1990-11-29 00:00:00

One year after the inauguration of China´s underground Catholic episcopal conference, at least four clerics who were arrested last winter are still in prison.

More than 30 clerics and laypeople, including nine bishops who are not recognized by the Chinese government, were apprehended within two months after the Nov. 21, 1989 inaugural meeting at the church in Zhangerce village in Sanyuan diocese, Shaanxi, northwestern China.

The episcopal conference was formed reportedly to unify a leadership that would fully accept papal authority and keep itself in complete communion with the whole Catholic Church.

Of the four imprisoned clerics, Bishop Peter Liu Guandong of Yixian, the president of the standing committee of the episcopal conference, was sentenced to three years re-education in a reform-through-labor camp in Tangshan, Hebei province on May. 21.

Father Su Zhemin, vicar general of Baoding, was sent to the same farm with Bishop Liu.

Bishop Hou Guoyang in Chongqing, Sichuan, who allegedly took part in the student-led pro-democracy movement last year, is also reportedly in jail.

Bishop Joseph Li Side of Tianjin is reportedly jailed with political prisoners in a crowded cell.

According to Catholic sources in Hong Kong, five other bishops have been released but their whereabouts are unknown.

They are Bishop Guo Wenzhi in Qiqihar, Heilongjiang; Bishop Matthias Lu Zhensheng of Tianshui, Gansu, released April 26; Bishop Philip Yang Libo of Lanzhou, Gansu, released in spring; Bishop Bartholomew Yu Chengti of Hanzhong, Shaanxi, released July 27; and Bishop Zhang Liren of Hohhot, Inner Mongolia, released in April.

The situation of Jesuit Bishop Paul Li Zhenrong in Hebei is unclear.

Bishop Peter Joseph Fan Xueyan of Baoding, named honorary president of the episcopal conference in absentia, has been missing since early November, a Church in China observer said.

The observer, who preferred anonymity, told UCA News Nov. 21 that Bishop Fan was probably taken on another "journey" by security authorities to prevent him from meeting Catholics during Christmas.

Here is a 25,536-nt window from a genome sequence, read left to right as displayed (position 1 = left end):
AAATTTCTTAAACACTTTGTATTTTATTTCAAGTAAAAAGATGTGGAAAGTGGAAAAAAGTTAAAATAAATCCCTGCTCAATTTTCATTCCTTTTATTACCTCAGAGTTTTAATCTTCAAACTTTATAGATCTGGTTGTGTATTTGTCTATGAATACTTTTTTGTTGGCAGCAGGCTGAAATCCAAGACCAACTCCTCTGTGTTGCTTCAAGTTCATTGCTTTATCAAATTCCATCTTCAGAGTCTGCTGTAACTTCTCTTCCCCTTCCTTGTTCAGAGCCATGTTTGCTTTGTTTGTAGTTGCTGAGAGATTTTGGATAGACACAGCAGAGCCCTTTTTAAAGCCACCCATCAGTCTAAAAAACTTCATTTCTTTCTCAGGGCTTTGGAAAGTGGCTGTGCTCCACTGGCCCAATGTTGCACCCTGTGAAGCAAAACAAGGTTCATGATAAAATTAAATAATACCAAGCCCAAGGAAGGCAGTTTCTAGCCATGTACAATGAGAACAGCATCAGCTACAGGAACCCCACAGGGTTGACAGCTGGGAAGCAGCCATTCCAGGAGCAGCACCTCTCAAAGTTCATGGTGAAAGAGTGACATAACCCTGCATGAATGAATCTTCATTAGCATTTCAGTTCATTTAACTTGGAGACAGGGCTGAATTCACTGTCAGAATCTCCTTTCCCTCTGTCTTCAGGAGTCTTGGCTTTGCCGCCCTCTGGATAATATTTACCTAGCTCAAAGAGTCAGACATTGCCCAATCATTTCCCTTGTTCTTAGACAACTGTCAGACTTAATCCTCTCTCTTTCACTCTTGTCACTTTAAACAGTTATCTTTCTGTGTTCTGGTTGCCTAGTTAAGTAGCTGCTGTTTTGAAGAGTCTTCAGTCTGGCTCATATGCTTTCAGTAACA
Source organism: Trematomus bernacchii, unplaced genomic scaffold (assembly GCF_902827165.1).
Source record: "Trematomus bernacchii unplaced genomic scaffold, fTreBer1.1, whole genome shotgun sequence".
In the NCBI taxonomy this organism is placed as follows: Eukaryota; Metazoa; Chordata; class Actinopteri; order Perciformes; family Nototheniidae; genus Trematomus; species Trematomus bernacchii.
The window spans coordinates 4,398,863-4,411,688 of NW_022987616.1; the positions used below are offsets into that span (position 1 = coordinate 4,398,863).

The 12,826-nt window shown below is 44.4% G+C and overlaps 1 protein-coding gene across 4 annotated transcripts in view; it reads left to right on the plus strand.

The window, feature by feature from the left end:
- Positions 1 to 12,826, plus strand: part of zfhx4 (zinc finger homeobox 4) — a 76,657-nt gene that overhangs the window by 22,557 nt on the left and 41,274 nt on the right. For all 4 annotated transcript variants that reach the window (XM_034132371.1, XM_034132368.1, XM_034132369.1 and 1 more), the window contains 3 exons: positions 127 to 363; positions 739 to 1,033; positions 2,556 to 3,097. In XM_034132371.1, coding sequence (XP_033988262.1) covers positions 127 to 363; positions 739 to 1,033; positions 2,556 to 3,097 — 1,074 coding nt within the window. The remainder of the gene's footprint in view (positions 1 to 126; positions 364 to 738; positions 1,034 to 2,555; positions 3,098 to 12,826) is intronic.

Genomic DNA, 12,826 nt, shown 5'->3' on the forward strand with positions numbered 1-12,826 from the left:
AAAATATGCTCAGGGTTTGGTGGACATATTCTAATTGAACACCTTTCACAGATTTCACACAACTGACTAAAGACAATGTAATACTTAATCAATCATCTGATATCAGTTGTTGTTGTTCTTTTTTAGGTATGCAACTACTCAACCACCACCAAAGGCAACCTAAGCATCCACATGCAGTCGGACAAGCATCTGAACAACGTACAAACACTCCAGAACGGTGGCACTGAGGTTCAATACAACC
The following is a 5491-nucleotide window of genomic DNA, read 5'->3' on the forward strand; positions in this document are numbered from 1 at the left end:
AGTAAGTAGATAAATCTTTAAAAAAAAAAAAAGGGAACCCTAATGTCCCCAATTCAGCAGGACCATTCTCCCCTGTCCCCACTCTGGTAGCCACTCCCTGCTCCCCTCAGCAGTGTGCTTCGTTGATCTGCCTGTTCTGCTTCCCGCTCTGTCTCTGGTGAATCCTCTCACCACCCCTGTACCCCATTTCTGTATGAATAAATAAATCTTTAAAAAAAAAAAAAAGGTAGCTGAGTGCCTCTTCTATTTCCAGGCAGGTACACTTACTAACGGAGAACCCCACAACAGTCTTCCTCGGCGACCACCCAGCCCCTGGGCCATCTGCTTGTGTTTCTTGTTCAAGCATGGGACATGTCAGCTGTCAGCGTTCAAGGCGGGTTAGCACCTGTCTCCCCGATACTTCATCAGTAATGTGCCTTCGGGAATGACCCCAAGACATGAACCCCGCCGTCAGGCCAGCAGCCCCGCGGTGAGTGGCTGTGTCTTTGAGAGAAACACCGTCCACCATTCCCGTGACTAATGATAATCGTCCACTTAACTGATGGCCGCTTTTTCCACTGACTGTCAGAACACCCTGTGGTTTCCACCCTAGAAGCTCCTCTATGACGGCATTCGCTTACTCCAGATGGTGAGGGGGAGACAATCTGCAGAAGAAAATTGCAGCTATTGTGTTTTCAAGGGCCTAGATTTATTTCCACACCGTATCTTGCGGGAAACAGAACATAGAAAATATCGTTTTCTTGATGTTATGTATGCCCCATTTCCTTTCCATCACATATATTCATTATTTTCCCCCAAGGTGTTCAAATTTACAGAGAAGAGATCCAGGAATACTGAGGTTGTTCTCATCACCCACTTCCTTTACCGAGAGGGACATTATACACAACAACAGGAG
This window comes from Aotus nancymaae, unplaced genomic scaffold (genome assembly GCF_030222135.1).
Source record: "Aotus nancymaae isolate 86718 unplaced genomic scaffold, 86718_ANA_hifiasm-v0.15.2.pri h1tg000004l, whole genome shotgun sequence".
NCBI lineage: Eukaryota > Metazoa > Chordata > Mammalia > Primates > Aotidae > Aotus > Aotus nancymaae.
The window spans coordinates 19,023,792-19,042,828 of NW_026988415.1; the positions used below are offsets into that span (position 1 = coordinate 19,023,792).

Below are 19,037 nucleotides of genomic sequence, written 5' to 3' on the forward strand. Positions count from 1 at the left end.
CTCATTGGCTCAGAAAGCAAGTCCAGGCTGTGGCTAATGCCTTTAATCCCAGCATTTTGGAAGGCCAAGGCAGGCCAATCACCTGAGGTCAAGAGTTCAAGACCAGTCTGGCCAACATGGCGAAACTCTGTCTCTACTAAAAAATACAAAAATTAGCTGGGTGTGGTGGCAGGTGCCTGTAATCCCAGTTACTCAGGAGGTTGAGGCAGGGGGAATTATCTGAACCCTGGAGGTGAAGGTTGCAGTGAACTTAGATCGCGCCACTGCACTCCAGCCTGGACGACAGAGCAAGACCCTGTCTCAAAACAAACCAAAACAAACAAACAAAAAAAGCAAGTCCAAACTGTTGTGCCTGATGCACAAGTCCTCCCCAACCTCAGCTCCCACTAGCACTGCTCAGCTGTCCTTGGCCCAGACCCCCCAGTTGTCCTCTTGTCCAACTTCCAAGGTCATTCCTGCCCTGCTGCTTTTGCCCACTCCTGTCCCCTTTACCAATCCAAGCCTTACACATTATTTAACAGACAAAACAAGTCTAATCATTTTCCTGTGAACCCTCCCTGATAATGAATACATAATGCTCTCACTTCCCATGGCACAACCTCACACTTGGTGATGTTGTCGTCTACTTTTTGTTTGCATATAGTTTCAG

Commenting on the legitimacy of the one-year-old episcopal conference, the observer said the conference was formed in line with the Universal Church.

He said the bishops followed canon 447 of the new Code of Canon Law to set up their episcopal conference.

With bishops and priests still detained, the observer questioned the right to religious freedom that is guaranteed in China´s Constitution.

Father John Tong Hon, executive director of the Holy Spirit Study Centre here, which researches the China Church, said the comprehensiveness of the episcopal conference is "in question as only a few bishops attended it."

Father Tong told UCA News Nov. 21 the episcopal conference must receive Vatican approval, regardless of the many Catholics outside the mainland who respect the underground bishops´ intentions.

Father Tong said the Vatican had not clearly indicated its directions on the issue and thus he declined to comment further.

Archbishop Dominic Tang Yee-ming of Canton (Guangzhou), who lives in Hong Kong, agreed that so far the Vatican had not clarified the legitimacy of the episcopal conference.

Archbishop Tang, named an honorary vice president of the episcopal conference in absentia, admitted that it had not achieved much in the past year as many of the group´s initiators were arrested.

But the archbishop said that underground Church activities would not halt because of the arrests.

He noted that government control over various aspects of life, including religion, had been tightened since the Asian Games in Beijing this fall.


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